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With federal legalization still more than half a year away, the Canadian Air Transport Security Authority (or CATSA—the agency responsible for airport baggage screening at security checkpoints) is already experiencing growing pains from the increasing crowds of Canadians bringing legal cannabis on flights. To ease the burden this is causing on airport personnel and local police detachments, CATSA is updating its screening policy for cannabis travellers.
Francophone news outlet TVA reports a bulletin was issued to front-line supervisors at CATSA stating that as of October, if cannabis is found by screening agents, the police will only be called in cases when the amount is larger than what would fit into a 1L bottle, or when the cannabis is abandoned.
Ambiguity remains with regards to whether the term ‘abandoned’ includes cases where a traveller with cannabis fails to produce adequate documentation to prove they are licensed, and surrenders the cannabis to screening agents, or whether the term is limited to cases where cannabis is found abandoned and without owner. At press time no response had been received to Lift’s request for clarification.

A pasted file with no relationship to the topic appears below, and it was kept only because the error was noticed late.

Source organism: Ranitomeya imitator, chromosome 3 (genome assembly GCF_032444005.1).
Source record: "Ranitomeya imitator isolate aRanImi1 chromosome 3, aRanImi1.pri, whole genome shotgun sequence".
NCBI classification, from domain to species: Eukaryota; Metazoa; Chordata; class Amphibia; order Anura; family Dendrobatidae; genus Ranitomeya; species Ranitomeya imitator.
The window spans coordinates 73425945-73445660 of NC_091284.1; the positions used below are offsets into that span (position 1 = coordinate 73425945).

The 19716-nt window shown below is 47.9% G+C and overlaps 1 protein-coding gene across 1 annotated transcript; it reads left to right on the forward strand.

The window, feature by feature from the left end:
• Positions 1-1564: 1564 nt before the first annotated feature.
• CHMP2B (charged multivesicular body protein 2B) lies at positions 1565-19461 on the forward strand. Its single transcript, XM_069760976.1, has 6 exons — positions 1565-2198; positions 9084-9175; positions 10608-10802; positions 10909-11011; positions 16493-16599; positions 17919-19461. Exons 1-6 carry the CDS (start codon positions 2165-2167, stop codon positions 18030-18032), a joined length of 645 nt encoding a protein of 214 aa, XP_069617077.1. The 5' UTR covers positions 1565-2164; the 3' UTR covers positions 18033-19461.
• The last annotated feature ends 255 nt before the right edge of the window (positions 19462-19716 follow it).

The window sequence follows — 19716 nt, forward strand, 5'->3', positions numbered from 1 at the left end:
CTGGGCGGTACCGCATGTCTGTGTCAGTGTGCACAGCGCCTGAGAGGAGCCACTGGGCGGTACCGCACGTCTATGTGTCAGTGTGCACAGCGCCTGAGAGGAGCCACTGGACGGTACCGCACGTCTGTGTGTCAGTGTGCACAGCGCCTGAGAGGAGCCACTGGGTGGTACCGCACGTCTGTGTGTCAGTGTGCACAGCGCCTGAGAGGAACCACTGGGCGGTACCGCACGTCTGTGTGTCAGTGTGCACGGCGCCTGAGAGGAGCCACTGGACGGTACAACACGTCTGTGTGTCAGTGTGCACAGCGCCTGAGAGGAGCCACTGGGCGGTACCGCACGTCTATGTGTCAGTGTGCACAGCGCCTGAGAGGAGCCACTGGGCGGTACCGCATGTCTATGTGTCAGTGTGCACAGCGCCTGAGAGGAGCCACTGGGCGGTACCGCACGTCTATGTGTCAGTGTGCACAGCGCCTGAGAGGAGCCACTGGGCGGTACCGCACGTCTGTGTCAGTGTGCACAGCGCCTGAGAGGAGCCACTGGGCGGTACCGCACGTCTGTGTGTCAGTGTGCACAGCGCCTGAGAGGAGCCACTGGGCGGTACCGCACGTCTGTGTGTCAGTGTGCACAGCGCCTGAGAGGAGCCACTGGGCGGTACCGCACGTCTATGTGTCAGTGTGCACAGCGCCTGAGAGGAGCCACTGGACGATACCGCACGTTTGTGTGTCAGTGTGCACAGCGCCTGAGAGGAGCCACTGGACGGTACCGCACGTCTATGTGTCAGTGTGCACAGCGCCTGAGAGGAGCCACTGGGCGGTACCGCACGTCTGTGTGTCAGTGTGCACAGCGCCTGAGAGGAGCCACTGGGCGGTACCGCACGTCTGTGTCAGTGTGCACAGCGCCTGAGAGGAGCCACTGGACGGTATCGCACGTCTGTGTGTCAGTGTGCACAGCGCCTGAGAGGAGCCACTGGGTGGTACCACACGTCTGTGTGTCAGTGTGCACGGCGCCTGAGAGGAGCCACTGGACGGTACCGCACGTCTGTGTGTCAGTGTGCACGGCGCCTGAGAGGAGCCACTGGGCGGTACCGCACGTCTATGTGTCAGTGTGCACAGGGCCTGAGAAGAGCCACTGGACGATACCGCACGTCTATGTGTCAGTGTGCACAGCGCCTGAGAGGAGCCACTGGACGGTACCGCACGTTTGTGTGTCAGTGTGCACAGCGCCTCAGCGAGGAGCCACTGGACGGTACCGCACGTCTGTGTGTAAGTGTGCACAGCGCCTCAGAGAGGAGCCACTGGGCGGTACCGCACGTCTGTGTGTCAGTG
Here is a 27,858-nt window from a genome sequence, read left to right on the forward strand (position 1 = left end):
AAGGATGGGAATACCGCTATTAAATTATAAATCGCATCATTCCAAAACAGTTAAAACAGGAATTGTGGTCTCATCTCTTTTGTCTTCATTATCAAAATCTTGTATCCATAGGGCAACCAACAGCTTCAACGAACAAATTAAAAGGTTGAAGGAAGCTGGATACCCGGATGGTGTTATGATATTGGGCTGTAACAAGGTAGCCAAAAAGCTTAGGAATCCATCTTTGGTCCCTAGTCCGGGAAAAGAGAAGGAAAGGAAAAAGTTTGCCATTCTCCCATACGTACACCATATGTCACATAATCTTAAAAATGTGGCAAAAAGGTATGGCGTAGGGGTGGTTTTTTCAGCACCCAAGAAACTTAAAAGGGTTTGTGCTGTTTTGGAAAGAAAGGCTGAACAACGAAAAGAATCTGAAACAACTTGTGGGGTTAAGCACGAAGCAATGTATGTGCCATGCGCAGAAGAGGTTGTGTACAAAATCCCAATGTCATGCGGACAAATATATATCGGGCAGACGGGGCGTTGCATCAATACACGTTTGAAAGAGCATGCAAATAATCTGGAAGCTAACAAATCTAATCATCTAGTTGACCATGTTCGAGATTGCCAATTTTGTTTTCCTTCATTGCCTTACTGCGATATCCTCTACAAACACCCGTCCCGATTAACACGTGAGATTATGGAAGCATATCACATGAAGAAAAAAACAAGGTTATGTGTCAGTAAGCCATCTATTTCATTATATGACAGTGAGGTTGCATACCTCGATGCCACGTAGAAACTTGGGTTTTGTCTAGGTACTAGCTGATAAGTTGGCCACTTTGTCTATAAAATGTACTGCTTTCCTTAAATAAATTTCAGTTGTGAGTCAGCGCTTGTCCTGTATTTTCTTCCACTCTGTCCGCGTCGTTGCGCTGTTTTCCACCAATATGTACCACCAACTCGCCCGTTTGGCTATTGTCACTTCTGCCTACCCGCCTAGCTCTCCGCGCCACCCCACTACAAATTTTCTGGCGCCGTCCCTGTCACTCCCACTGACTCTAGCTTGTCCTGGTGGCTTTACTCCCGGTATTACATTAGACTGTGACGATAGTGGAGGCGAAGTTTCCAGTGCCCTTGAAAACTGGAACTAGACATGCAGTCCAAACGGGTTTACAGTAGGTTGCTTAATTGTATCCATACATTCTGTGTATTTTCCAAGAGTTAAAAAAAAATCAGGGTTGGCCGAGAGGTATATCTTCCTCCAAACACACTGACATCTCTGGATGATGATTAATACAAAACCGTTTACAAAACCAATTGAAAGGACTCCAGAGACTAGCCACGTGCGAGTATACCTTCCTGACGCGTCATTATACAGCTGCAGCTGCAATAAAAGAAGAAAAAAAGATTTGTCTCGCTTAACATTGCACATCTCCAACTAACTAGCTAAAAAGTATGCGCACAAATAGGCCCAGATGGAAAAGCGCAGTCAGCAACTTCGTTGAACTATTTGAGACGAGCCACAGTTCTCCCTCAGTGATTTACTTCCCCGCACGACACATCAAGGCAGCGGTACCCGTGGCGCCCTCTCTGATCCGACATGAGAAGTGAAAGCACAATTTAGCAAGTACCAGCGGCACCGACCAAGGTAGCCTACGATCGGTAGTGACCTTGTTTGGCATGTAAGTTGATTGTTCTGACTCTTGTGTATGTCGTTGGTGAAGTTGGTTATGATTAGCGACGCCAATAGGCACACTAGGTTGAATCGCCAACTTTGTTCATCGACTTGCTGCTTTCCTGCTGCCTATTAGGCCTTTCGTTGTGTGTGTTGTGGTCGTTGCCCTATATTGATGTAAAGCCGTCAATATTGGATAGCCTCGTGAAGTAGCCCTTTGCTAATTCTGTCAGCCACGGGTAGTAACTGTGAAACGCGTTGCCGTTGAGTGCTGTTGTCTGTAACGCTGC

Update (2017-09-29): A spokesperson for CATSA has provided clarification on the term ‘abandoned’. CATSA screening officers will no longer notify police when cannabis is discovered or declared during the screening process and is accompanied by supporting medical documentation. Police will continue to be notified when a very large quantity of marijuana/cannabis oil is discovered or no documentation is provided. This procedural change will come into effect on October 1, 2017
The policy change is presented as a means of mitigating the increasing burden faced by both law enforcement and airport security personnel in coping with the rapid influx in recent years of Canadians flying with legal medical cannabis.
"There’s been an exponential increase,” CATSA spokesperson Suzanne Perseo told TVA, “in the number of cannabis-positive screenings or declarations of cannabis prescribed for medical purposes, which makes the work of screening officers increasingly problematic when it comes to distinguishing between legal, illegal, and smuggled cannabis."
The decision comes after consultations with several agencies, including Transport Canada. But Transport Minister Marc Garneau emphasized that federal law remains unchanged.
“The law is the law until it is amended,” Garneau told TVA, “and we fully expect CATSA and all crown corporations to be in compliance with that position."
In a recent article, Lift offered some tips for licensed medical cannabis users to help make bringing their medicine on airline flights a bit smoother a process. One of the suggestions in that article was to proactively communicate with airports by calling ahead to inform them of cannabis being brought on flights.
While the new CATSA policy makes that particular suggestion a moot point, the other tips in the article still hold up—read it here.
Featured image by IDuke.